Hello and welcome once again to The Three Heads of the Dragon: Kings, Pretenders, and the Ladies of Fire, the first multi-author series for Wars and Politics of Ice and Fire. In this series, SomethingLikeaLawyer, MilitantPenguin, and I will explore the Targaryen dynasty from its rise in the Conquest to its fall in Robert’s Rebellion. My pieces, the Ladies of Fire, will analyze the queens and princesses of House Targaryen, as well as those ladies who had a substantial impact on the dynasty itself.
By 171 AC, Aegon’s campaign of sexual conquest was already 22 years old and had included four of his nine lifelong “true loves”. Yet Prince Aegon found that his boundless energy and passionate desire had limits – from his capricious self, of course, but also from his masterful father and the larger world of Westerosi politics. Predictably, these limits taught Aegon only a selfish lesson: in order to have full control over his love life, he needed to be his own master. As king, he would create his own court of beauties to serve at his pleasure – a court never seen before and never seen again in the history of the Targaryen dynasty.
Barba Bracken: Rein and Reign
Barba Bracken (image by Magali Villeneuve)
By the time Aegon returned home permanently in 171 AC, the 36 year old prince was more than ready to resume court life with renewed vigor. The septon-king Baelor had died, and Aegon’s own father Viserys had succeeded to the throne. Aegon was now Prince of Dragonstone, heir apparent to the Iron Throne, and had little doubt he would become king himself in a short time (indeed, Aegon was rumored to have poisoned his father after only a year on the throne). A new generation of Westerosi ladies had grown lovely in his absence, and Aegon was only too eager to take advantage.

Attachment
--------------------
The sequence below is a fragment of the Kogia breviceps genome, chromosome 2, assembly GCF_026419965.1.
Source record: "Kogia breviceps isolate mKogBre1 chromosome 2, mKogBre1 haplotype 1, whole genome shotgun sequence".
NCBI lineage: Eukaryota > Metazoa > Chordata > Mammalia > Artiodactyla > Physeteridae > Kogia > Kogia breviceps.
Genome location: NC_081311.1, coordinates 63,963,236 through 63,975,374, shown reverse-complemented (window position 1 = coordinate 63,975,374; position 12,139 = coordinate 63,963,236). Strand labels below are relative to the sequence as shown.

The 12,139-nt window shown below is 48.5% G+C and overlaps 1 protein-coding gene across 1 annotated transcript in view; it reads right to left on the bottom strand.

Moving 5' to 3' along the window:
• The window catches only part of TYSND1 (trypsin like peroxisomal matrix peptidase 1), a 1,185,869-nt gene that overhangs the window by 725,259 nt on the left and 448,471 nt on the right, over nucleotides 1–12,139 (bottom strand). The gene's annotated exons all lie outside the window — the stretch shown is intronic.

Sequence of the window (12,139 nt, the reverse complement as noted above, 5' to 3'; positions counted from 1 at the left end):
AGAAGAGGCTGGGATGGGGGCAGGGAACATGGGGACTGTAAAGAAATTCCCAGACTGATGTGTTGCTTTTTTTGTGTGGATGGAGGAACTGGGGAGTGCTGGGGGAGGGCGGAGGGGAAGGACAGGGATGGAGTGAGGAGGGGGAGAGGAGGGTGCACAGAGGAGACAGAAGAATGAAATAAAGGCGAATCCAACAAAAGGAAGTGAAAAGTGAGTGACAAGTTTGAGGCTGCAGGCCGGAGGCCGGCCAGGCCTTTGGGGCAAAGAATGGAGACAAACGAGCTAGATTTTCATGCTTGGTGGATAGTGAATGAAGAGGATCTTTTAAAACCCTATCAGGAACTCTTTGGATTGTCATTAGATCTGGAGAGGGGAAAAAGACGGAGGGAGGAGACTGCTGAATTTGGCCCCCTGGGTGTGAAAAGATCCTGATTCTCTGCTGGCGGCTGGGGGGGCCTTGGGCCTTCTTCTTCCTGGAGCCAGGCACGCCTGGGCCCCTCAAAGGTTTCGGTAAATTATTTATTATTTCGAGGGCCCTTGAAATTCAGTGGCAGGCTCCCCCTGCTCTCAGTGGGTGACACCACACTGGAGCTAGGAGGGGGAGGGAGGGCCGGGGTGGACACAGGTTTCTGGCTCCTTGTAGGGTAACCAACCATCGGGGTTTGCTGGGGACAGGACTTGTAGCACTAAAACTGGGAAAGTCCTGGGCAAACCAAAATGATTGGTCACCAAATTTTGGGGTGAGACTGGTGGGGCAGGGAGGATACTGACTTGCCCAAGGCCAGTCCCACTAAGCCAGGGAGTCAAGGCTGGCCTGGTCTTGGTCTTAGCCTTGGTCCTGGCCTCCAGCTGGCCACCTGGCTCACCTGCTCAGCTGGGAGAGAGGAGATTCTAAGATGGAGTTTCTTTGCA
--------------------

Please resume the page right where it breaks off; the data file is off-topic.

Chief among these ladies was 16-year-old Barba Bracken. Daughter of the Lord of Stone Hedge, Barba had been sent (probably a few years prior, perhaps around age 12) by her father to the Red Keep to serve as a lady companion to the imprisoned princesses Daena, Rhaena, and Elaena. Barba may have been unenthusiastic about the appointment – attendance on the Targaryen ladies meant total separation from male company and days spent in prayer, embroidery, and needlework – but her father would have recognized the political importance and value of such a position. King Baelor was a difficult man to predict, his desires increasingly spiritual, but one of the few known ways to earn his pleasure was to send a maiden daughter into gilded imprisonment in the Maidenvault.
Having a daughter appointed to the household of a high-ranking woman was certainly a boon for noblemen in our own world. Sir Thomas Boleyn, courtier of Henry VIII of England, was fortunate – and influential – enough to secure two places in the household of the king’s sister Mary Tudor when she became Queen of France; each of his daughters would serve as a maid of honor to Queen Mary and her successor, Claude. The Boleyn maidens, especially Anne, benefited from service in Claude’s household, where the queen imposed on her ladies a rigid regime of prayer, chastity, and good works (such as Rhaena might have applauded); while some ladies succumbed to the licentious King Francis and his courtiers, others – like Anne – learned grace, dignity, and poise by Claude’s side. Barba’s experience in the Maidenvault, by contrast, would prepare her for the amoral course ahead of her. There, the young Bracken maiden would have observed the restless escapes and amorous escapades of Daena and her childish imitator Elaena, learning not to be pious and chaste but to use her natural vivacity and charm to her future advantage.
Aegon might have taken notice of young Barba while engaged in his affair with Daena. Certainly, Barba was a woman determined to be noticed. Pretty, vivacious, and buxom, the Maiden of Stone Hedge was the sort of woman Aegon might have desired as his first Westerosi mistress in over ten years: she had the breeding and manners of any highborn Westerosi lady (like Falena and Cassella before her), but combined with the high spirits and energy he had found in Merry Meg. Aegon was entranced with his cousins’ maid of honor (for all that she was 20 years his junior), and soon after his return to Westeros, he took young Barba as his lover. When King Viserys II died the following year, the new King Aegon IV made Barba his first official royal mistress.